Thus, the processing of personal data in connection with the Open Banking Framework is the limit placed on the participants’ data processing operation. To do otherwise would be a violation of the Open Banking Framework unless a different purpose can be justified under the NDPR or another law, for instance where the processing is done for law enforcement, or for archiving, scientific research, historical research, or statistical purposes.

  1. Security of Processing

Section 2.1 d) of the NDPR requires that personal data shall be secured against all foreseeable hazard and breaches. In accordance with this provision, participants are obligated to implement information security measures to protect the confidentiality, integrity and availability of the personal data they process.

A data breach resulting from a failure to adopt the appropriate information security measures could make an organisation liable to a fine imposed by NITDA as recently happened, where a Fintech company was fined N5,000,000:00 (Five Million Naira) for a data breach. In the event of a data breach, an organisation is required to notify NITDA within seventy-two hours of becoming aware.

  1. Data Protection Impact Assessment

A data protection impact assessment (DPIA) is the process to identify, evaluate and minimise possible data protection risks in a proposed operation involving the intense use of personal data. According to NITDA, a DPIA is recommended in a data processing operation involving evaluation or scoring. As previously stated, PAST is information used in connection with and/or derived from scoring, profiling or evaluating certain aspects of a customer, for instance his or her credit worthiness. One of the data protection risks inherent in processing PAST or similar data is that it can produce a legal effect or significantly affect the customer, hence it seems appropriate for the CBN in the Open Banking Framework to assign a risk rating of high & sensitive to PAST.

To mitigate such “high” risk, a DPIA should be conducted which as a minimum addresses the following; a description of the envisaged processing operations; the purposes of the processing; the legitimate interest pursued by the controller; an assessment of the necessity and proportionality of the processing operations in relation to the purposes; an assessment of the risks to the rights and freedoms of data subject; and risk mitigation measures being proposed to address the risk.

  1. Cross-border transfer of personal data

Participants may decide to transfer personal data to a foreign country or international organisation for processing. This transfer could be in the form of storage, or for use in connection with the cross-border provision of financial services, in which case such transfer will be lawful and thus not prohibited if; the foreign country or international organisation has been determined by NITDA to have an adequate level of protection or data protection law; the data subject has explicitly consented to the proposed transfer; the transfer is necessary for the performance of a contract between the data subject and the data controller or the implementation of pre-contractual measures taken at the data subject’s request; the transfer is necessary for the conclusion or performance of a contract concluded in the interest of the data subject; the transfer is necessary for important reasons of public interest; the transfer is necessary for the establishment, exercise or defence of legal claims; the transfer is necessary in order to protect the vital interests of the data subject or of other persons; or done through binding corporate rules where an organisation seeks to transfer personal data to another entity within its group of companies or an affiliate company.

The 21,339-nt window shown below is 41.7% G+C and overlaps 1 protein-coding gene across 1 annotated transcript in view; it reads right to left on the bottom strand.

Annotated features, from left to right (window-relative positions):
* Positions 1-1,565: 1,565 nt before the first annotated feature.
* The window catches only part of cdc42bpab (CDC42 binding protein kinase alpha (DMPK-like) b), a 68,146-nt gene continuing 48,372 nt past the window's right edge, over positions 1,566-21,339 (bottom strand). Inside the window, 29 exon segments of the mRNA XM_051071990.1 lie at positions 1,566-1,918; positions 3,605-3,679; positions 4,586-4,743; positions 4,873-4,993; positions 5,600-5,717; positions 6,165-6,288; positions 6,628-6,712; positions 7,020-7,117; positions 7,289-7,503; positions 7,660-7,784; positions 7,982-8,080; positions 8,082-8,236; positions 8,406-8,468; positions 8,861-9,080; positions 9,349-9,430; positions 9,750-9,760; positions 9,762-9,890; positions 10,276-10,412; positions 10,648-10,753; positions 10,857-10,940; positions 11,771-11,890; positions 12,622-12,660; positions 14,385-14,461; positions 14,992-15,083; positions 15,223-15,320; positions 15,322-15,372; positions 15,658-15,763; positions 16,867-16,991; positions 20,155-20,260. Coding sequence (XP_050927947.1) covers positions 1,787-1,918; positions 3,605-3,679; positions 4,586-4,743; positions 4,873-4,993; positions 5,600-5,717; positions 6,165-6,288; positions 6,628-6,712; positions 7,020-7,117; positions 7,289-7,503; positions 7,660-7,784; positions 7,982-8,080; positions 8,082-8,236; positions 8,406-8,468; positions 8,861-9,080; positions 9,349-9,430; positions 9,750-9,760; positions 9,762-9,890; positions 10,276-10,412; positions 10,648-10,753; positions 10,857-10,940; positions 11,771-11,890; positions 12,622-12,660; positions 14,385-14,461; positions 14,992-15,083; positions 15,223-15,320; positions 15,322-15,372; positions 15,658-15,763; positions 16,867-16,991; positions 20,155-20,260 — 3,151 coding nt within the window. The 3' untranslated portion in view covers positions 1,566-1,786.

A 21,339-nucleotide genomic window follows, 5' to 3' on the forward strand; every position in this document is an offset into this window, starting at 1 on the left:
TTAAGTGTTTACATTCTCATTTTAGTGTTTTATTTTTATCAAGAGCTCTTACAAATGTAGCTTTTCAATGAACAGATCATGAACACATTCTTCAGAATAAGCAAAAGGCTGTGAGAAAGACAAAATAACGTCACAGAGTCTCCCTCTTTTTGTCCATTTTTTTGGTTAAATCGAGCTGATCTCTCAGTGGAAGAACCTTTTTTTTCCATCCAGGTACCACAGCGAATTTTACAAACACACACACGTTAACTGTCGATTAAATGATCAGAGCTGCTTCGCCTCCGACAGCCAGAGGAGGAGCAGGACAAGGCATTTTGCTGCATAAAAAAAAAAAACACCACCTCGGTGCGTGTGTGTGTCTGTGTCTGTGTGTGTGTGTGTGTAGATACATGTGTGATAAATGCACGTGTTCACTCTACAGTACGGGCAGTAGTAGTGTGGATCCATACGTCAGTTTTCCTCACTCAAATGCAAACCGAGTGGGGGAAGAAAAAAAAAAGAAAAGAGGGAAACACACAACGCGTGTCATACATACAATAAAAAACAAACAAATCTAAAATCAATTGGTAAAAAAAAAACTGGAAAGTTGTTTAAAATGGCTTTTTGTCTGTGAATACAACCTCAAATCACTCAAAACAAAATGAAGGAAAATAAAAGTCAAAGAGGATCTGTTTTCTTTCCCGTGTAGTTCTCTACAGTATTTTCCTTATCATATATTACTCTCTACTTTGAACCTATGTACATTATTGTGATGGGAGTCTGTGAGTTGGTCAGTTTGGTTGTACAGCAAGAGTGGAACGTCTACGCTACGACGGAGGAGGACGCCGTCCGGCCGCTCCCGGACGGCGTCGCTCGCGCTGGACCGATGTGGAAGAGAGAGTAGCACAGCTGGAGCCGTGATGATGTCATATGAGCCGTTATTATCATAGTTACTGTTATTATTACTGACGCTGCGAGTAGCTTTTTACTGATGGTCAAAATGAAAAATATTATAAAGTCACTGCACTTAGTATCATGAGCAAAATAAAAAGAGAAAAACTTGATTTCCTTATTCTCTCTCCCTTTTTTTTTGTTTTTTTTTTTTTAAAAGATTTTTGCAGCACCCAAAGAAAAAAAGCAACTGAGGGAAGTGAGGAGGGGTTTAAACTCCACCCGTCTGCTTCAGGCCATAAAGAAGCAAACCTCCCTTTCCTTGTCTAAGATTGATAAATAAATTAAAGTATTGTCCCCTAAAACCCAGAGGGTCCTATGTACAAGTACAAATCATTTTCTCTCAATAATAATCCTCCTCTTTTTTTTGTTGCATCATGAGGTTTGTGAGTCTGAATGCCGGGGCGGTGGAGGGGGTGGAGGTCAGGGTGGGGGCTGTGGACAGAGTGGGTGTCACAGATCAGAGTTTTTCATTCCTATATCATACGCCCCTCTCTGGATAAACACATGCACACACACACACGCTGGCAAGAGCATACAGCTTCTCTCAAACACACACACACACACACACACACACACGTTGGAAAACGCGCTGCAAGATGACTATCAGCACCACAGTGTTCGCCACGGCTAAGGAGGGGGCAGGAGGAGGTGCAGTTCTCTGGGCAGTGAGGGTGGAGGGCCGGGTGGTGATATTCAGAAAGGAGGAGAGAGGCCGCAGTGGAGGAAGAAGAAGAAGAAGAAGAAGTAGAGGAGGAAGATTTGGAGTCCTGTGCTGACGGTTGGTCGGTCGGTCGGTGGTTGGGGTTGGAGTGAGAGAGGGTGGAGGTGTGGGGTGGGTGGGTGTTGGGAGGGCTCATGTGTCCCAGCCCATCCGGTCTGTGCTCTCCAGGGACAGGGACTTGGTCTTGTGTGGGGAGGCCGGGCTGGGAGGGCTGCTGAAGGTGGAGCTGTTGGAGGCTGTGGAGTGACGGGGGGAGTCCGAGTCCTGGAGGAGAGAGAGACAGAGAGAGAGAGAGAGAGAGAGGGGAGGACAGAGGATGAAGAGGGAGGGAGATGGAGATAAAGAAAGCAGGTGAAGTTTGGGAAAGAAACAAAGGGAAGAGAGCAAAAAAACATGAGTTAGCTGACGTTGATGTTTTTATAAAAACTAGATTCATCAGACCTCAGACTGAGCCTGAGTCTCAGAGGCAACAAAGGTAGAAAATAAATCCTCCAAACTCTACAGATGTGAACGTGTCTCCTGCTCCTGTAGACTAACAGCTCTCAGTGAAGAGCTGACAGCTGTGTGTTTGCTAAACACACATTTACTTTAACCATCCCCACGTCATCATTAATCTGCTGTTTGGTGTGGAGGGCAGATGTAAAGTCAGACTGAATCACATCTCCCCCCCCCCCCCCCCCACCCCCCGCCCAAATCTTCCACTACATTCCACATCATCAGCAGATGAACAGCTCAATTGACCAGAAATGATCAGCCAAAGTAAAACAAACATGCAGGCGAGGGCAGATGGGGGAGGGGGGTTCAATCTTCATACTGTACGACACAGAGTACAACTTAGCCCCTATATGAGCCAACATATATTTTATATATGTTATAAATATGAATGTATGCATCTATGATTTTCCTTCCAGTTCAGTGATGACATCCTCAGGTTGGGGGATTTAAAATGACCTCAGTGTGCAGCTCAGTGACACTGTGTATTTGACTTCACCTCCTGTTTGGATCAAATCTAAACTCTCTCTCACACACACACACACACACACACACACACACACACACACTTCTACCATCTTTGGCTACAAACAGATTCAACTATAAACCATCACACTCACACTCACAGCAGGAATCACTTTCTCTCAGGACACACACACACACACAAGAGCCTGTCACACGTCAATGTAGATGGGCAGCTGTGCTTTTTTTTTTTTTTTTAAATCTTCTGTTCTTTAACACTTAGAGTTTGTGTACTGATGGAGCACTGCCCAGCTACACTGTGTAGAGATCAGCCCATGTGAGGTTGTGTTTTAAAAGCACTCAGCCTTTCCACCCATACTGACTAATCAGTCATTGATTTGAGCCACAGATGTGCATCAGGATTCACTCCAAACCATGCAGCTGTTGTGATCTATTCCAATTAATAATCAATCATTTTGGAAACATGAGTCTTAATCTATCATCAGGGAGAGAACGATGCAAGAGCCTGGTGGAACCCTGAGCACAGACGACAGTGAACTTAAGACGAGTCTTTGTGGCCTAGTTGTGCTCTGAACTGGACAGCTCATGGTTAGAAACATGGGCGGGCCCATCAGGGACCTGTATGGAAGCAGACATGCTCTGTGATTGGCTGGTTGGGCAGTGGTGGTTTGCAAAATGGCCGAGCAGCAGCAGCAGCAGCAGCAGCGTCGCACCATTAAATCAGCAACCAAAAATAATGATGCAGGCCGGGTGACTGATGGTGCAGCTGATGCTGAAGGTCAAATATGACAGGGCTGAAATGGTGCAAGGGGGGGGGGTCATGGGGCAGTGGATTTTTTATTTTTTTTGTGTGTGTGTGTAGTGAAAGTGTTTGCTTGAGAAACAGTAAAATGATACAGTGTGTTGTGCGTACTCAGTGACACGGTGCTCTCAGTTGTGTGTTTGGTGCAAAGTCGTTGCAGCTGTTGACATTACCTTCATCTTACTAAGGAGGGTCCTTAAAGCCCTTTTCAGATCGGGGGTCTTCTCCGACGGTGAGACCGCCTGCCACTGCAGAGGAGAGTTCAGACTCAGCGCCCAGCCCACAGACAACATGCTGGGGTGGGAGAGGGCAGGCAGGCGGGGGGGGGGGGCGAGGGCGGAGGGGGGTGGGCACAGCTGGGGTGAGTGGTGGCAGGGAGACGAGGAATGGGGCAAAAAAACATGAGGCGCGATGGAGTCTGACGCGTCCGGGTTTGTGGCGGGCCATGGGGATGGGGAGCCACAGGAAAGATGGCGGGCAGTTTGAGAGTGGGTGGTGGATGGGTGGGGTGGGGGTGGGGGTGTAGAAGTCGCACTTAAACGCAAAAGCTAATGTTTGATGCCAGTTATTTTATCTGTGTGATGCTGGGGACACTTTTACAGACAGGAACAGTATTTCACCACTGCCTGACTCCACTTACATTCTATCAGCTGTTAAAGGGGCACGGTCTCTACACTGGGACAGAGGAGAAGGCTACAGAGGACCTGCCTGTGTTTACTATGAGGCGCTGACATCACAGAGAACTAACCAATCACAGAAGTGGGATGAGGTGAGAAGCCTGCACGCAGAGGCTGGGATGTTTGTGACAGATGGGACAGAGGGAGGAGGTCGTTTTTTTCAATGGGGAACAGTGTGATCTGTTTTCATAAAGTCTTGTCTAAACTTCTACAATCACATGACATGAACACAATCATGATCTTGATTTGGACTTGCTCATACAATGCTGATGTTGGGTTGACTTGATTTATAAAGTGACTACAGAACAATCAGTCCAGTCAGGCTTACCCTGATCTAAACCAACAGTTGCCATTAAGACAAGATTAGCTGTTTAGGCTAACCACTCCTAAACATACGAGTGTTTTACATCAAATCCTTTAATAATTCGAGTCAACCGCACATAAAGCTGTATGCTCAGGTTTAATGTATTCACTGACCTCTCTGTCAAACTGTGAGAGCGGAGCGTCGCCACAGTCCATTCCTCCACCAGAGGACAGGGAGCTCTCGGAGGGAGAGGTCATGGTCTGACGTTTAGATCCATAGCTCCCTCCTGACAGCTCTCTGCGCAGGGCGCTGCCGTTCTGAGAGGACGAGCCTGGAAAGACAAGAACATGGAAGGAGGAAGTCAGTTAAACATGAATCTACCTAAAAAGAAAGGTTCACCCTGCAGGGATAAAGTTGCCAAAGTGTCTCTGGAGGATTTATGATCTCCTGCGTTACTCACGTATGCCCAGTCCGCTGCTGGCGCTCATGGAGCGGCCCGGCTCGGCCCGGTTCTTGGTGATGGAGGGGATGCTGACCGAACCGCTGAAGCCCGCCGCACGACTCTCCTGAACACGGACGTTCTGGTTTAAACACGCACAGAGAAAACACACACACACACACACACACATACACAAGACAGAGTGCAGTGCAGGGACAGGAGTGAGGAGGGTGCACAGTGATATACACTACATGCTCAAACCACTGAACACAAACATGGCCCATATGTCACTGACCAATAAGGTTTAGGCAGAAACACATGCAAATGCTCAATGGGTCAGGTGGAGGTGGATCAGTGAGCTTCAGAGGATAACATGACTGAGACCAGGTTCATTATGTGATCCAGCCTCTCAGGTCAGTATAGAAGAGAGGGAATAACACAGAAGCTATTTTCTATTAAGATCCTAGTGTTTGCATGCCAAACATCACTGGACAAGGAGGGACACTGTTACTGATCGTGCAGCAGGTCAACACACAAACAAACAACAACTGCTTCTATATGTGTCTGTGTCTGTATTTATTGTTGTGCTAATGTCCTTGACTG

Historically, the CBN has put consumers at the heart of several of its rulemaking processes, thus giving consideration to data privacy with specific attention to consent in the Open Banking Framework is quite encouraging. The ability of a consumer to exercise a real choice when granting consent is the fundamental basis of consumer protection and from a data protection perspective puts the data subject in control of how his or her personal data is used. This importance is reflected in all data protection frameworks including the NDPR which considers consent as the most preferred ground for legitimising the processing of personal data.

While the NDPR applies to all data processing operations in Nigeria including that occurring in banking and financial services, the Open Banking Framework however makes rules specifically for open banking including rules guiding how certain customer personal data may be used in this respect. In fact, the Open Banking Framework imposes an obligation on participants to collaborate to ensure compliance with data privacy laws and regulations. This overlap between the NDPR and Open Banking Framework should not be read as a conflict but rather as complementing in so far as it relates to matters of data processing or data privacy. Thus, every time personal data is processed in accordance with the Open Banking Framework, both the CBN and NITDA also require participants to look to the NDPR on how compliance with existing data protection obligations may be achieved.


Chukwuyere LL.M (Hannover) CIPP/E, is Senior Research Fellow at the African Academy Network on Internet Policy and Solicitor at Streamsowers & Köhn